With the seasons changing and the clocks going back, it really does feel as though Autumn is here. Have you noticed any change in your horse or pony’s droppings? 

Your horse’s droppings can give you a surprising insight into the behaviour of their hindgut! Do you monitor their droppings for changes? So – we we would like to help you in spotting early signs of just some of these issues.
Things to check:

Regularity: know how many droppings your horse does a day and how big they are, the total volume passed per day, relative to their diet.

Consistency: Loose droppings may indicate anything from a change in diet the hindgut cannot cope with, sugar levels in hay, haylage and grass all varying massively.

There could be something that really does need Veterinary support, including parasite burden, sand accumulation, so sudden severe loose droppings, or changes that last for more than a few days with no reason really should be seen by a vet. 

Excess water being passed with the droppings can be a sign of acidity or infection in the hindgut, in addition to the causes above.

Fibre length: You should be unable to see too much ‘long fibre’. if you can see more than just a few pieces of fibre (undigested hay, grass or other woody matter) longer than 5mm, it is a sign that teeth may not be grinding properly. You may also notice looser droppings than usual and sometimes loss of condition. This can creep up, with condition slowly falling away as we head into winter and proving very hard to build back up.

These horses need to be seen by your vet or Equine dentist, and may need supplementary feeding, either with hay replacers, pre-ground fibre or a suitable chop.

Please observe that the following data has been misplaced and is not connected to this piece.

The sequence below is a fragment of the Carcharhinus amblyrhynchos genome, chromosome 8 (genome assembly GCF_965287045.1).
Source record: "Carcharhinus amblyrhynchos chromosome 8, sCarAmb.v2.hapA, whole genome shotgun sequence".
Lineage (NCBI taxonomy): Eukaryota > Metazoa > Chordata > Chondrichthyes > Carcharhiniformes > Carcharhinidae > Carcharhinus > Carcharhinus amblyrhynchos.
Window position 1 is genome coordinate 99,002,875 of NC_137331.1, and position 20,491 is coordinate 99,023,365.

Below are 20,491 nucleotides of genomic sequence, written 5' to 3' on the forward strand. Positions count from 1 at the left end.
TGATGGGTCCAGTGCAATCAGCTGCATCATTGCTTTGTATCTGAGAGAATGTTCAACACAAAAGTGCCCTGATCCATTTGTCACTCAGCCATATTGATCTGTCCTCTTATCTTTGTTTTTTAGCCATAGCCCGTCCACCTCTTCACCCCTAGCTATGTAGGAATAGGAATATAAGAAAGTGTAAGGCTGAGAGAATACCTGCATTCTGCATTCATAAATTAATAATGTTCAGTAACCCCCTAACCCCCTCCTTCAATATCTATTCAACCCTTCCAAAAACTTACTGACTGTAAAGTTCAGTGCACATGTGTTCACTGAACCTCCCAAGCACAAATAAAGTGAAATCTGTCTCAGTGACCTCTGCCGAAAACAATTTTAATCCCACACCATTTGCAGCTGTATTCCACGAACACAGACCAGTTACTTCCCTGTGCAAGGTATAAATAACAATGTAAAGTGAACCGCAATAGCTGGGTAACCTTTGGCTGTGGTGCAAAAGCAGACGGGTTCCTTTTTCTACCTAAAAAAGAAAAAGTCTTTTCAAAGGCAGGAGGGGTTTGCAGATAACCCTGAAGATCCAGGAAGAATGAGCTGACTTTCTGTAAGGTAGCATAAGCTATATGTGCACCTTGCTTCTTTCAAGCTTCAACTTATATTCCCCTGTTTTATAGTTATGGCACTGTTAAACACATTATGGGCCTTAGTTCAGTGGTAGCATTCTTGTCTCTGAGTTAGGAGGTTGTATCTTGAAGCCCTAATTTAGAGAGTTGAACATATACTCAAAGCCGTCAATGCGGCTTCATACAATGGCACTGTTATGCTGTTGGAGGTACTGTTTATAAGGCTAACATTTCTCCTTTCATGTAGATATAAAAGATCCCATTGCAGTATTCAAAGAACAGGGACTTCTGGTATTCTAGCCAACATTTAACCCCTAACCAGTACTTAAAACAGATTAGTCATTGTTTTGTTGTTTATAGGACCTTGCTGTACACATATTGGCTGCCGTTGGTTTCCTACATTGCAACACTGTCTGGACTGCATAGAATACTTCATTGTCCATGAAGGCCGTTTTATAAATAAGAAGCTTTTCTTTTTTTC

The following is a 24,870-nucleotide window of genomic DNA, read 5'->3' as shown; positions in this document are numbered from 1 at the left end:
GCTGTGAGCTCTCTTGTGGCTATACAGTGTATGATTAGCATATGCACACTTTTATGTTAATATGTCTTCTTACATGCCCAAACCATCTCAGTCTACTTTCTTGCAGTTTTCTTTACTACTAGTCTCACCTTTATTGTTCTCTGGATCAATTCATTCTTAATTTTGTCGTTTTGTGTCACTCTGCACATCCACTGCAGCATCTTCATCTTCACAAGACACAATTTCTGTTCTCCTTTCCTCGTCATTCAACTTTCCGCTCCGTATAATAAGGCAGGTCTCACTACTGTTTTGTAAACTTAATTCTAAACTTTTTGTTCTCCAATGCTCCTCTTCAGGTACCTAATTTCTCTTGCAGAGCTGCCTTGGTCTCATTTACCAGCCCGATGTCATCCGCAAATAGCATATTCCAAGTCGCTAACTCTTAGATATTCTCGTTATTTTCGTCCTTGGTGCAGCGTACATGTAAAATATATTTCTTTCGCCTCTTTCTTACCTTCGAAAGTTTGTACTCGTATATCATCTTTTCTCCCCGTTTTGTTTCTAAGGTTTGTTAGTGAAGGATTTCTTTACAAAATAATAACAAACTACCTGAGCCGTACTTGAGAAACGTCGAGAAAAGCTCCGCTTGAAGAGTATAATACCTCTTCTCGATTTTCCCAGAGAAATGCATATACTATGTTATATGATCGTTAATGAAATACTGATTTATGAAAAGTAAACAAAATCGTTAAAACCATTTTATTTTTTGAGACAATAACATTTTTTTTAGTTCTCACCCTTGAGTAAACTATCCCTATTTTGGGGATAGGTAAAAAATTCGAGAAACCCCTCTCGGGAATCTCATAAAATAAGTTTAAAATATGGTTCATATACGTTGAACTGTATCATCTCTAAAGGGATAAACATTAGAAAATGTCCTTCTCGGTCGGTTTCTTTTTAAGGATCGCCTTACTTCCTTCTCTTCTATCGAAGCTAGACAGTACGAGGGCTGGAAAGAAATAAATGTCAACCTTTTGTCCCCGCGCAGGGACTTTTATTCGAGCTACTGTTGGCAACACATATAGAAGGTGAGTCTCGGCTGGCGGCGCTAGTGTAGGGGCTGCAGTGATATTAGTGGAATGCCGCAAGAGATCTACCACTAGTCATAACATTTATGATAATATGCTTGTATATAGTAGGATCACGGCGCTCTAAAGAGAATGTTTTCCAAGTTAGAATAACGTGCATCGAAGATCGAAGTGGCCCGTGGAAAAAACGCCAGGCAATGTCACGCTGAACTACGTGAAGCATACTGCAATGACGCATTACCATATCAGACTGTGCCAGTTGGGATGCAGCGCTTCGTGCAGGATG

Smell: We may become immune to the smell but it’s important to monitor it! To us it shouldn’t smell unpleasant. If it does smell strong, too ‘fruity’ or offensive it could be an early indication of a problem. 

Don’t panic! Changes in diet, even after a short rain shower, prompting grass growth, can change the colour and consistency of their droppings. The free living horse in its wild state would not have had any sudden changes, living through a steady decline in grass and then gradual spring growth. Loose droppings can be short lasting, or more chronic. Any severe diarrhoea or excessively really do need checking by your vet. Healthy droppings should be of a similar colour, more brown if stabled on hay, and more green if grazing. They should be consistent, regular and passed in a controlled manner.

The team at Keyflow are used to looking at your poo pictures! Please do feel free to send any photos across together with the usual information on your horse so that we can help with any issues relating to diet and management regime. You MUST always consult your vet for any urgent or ongoing issues, but we are here to work with them in supporting your horse in the very best way we can.